In the last four fiscal years, the public sector banks (PSBs) in the country have recovered Non-Performing Assets (NPAs) worth 2.33 lakh crore. As per the RBI data, the banks recovered 2, 33,339 crores including 32,693 crores of written off accounts between the fiscal year 2014-15 to 2017-18. Banks’ ‘write-off’ is a part of the regular exercise to clean up their balance-sheet, tax benefit, and capital optimization. Borrowers of such written-off loans continue to be liable for the repayment. The exuberant lending from 2008 to 2014 was responsible for the NPA issue which halted the credit growth and therefore slowed down the economic growth. Modi government through its continuous efforts has been able to solve the NPA issue. In the last four years, NPAs have declined and investment and credit growth are picking up once again.
During the global financial crisis of 2007-08, the UPA government ran a huge fiscal deficit to finance the economic growth. The RBI was instructed to continue with monetary easing and public sector banks were allowed to lend heavily to keep growth momentum going. The UPA government told the management of public sector banks to go on exuberant lending. Some loans were given to genuine borrowers but most of the loans went to people who were well connected to the political circles and to the management of the public sector banks. “One promoter told me about how he was pursued then by banks waving cheque books, asking him to name the amount he wanted,” wrote Rajan in his response on NPA. “Too many loans were made [given] to well-connected promoters who have a history of defaulting on their loans” he added.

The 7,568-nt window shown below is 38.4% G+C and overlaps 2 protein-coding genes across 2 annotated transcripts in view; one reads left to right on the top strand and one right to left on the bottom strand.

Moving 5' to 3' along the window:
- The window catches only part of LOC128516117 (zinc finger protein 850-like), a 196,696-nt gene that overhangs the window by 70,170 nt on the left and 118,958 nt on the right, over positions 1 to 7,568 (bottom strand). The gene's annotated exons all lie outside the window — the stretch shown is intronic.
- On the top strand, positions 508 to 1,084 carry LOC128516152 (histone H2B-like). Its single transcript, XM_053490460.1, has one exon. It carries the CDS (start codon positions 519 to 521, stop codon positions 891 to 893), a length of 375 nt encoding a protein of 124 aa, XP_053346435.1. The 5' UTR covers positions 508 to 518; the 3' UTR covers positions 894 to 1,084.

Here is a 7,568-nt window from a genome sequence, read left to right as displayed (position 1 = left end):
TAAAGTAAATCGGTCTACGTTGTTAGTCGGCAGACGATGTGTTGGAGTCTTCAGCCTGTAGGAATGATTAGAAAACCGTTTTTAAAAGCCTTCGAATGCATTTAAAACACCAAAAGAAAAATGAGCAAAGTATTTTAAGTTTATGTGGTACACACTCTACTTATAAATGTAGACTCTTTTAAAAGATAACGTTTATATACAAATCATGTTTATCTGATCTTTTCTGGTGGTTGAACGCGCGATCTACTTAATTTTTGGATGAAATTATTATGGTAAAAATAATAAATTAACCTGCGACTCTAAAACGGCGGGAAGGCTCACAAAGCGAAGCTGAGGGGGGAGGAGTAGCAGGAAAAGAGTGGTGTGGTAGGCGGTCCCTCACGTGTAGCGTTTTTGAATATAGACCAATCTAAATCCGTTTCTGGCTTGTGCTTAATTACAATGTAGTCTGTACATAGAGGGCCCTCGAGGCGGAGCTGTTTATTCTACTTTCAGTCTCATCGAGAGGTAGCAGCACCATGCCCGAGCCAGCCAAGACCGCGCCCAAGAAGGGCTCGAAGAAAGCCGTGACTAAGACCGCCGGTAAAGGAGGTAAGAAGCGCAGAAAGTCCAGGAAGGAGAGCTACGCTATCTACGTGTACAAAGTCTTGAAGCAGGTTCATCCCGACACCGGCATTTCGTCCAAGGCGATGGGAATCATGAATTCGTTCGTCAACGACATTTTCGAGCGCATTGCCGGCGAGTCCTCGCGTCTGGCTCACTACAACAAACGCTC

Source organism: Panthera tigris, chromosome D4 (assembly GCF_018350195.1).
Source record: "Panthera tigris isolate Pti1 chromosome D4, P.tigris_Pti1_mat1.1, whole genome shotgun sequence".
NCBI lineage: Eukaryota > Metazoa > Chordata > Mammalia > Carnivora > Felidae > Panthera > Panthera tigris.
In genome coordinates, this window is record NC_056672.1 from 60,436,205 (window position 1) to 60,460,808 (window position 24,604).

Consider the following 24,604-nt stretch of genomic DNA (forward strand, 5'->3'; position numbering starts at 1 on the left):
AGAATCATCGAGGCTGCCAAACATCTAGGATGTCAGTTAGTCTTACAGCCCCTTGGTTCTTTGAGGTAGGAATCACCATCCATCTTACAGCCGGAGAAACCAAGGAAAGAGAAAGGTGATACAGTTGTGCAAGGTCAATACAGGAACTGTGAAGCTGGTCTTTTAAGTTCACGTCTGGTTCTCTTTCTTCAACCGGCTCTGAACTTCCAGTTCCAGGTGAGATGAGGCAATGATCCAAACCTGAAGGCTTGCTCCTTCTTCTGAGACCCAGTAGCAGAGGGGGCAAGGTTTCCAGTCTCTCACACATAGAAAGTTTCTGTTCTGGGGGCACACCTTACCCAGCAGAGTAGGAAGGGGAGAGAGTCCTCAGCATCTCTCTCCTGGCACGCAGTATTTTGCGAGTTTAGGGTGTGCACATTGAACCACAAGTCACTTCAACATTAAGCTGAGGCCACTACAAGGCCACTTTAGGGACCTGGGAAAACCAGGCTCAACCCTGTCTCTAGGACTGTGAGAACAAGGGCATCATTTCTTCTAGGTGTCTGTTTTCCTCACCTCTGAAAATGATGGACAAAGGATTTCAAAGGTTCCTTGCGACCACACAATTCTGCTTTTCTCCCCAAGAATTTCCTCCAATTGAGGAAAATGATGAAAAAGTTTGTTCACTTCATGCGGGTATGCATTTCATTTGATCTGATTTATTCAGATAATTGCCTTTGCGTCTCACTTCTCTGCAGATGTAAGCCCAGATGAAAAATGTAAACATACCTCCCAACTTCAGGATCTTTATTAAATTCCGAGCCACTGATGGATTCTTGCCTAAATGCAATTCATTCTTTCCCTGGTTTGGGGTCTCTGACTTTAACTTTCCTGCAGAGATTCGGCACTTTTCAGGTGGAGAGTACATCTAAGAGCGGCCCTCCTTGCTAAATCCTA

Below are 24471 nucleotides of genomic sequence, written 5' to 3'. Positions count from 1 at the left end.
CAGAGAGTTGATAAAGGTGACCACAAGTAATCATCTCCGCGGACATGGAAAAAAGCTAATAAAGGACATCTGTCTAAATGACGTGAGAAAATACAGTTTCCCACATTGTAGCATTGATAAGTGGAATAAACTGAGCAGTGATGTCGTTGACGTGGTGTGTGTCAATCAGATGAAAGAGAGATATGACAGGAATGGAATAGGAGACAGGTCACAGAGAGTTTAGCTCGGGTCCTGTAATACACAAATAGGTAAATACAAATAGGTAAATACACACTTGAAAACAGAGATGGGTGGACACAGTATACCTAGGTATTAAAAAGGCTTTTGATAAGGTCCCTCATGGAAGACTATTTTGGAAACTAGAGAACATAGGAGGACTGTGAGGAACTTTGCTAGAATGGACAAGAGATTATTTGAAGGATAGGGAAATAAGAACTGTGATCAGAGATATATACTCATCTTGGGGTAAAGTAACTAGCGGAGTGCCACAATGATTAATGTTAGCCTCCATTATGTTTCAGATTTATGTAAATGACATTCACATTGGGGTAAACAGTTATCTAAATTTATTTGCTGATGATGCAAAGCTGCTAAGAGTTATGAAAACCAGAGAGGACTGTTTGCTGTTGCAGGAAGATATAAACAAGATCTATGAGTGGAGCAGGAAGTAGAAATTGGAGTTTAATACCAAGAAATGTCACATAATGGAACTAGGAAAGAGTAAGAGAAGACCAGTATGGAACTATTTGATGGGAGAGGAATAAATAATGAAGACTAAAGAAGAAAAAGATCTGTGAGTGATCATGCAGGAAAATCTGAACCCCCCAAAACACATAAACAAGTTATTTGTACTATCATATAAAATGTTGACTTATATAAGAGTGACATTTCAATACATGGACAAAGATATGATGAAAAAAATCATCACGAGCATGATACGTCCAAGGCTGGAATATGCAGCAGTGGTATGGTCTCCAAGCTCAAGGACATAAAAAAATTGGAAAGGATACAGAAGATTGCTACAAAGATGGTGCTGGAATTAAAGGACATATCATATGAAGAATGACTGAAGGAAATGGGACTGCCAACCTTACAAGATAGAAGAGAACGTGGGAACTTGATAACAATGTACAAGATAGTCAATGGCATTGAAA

The economic slowdown has been the reason behind some genuine loan defaults but a majority of the NPA problem is due to the continuous borrowings of the wilful defaulters. These promoters have a history of defaulting on loans. They continued with this practice because before the Insolvency and Bankruptcy Code (IBC), India had no strong laws to dissolve defaulting companies. Modi government tried to solve the NPA problem through IBC and various other measures and this has finally resulted in a healthy recovery of NPAs. The government also mulled an infusion of 2.11 trillion rupees in the public sector banks in order to bring them to Basel III capital adequacy norms.
India has the second largest share of bad debts in the world with 9.6% gross NPA. Only Italy is ahead with 16.4 % of NPA, while other major countries like the US, China, and Japan have 1.1, 1.7, and 1.3 % of NPAs respectively. Most of the NPAs in India are with public sector banks while countries like the US do not have large NPAs as their banks are mainly private. Private Banks generally do not incur bad debts as their lending process is well streamlined and for a bad loan, the liability is shouldered by the bank itself. In the case of public sector banks, the government keeps pumping money into them from the taxpayers’ pockets, and hence, these banks keep getting bailed out and are revived rather than shutting down operations.
Bankers are confident that IBC will solve the bad loans problems. The problem of ‘entry without exit’ has come to an end because, after the introduction of IBC, the loss-making companies no longer remain insolvent. In the Modi government, the era of ‘stigmatized capitalism’ is over and a rule-based system seems to have been established.